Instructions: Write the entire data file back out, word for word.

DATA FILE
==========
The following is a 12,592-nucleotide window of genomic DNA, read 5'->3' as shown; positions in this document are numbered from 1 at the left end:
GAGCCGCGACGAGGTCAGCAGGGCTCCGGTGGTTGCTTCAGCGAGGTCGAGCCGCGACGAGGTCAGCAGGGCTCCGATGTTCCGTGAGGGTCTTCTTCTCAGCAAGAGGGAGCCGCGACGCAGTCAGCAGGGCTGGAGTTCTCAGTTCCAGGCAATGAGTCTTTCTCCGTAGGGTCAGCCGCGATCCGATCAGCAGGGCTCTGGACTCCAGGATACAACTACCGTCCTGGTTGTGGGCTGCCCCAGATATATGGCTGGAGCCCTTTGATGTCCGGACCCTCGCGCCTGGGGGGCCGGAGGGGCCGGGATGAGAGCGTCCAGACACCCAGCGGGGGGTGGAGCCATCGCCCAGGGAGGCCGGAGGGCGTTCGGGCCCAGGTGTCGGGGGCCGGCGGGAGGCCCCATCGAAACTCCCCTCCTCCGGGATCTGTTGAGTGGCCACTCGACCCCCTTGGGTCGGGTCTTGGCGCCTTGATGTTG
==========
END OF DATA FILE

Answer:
The following is a 12,592-nucleotide window of genomic DNA, read 5'->3' as shown; positions in this document are numbered from 1 at the left end:
GAGCCGCGACGAGGTCAGCAGGGCTCCGGTGGTTGCTTCAGCGAGGTCGAGCCGCGACGAGGTCAGCAGGGCTCCGATGTTCCGTGAGGGTCTTCTTCTCAGCAAGAGGGAGCCGCGACGCAGTCAGCAGGGCTGGAGTTCTCAGTTCCAGGCAATGAGTCTTTCTCCGTAGGGTCAGCCGCGATCCGATCAGCAGGGCTCTGGACTCCAGGATACAACTACCGTCCTGGTTGTGGGCTGCCCCAGATATATGGCTGGAGCCCTTTGATGTCCGGACCCTCGCGCCTGGGGGGCCGGAGGGGCCGGGATGAGAGCGTCCAGACACCCAGCGGGGGGTGGAGCCATCGCCCAGGGAGGCCGGAGGGCGTTCGGGCCCAGGTGTCGGGGGCCGGCGGGAGGCCCCATCGAAACTCCCCTCCTCCGGGATCTGTTGAGTGGCCACTCGACCCCCTTGGGTCGGGTCTTGGCGCCTTGATGTTG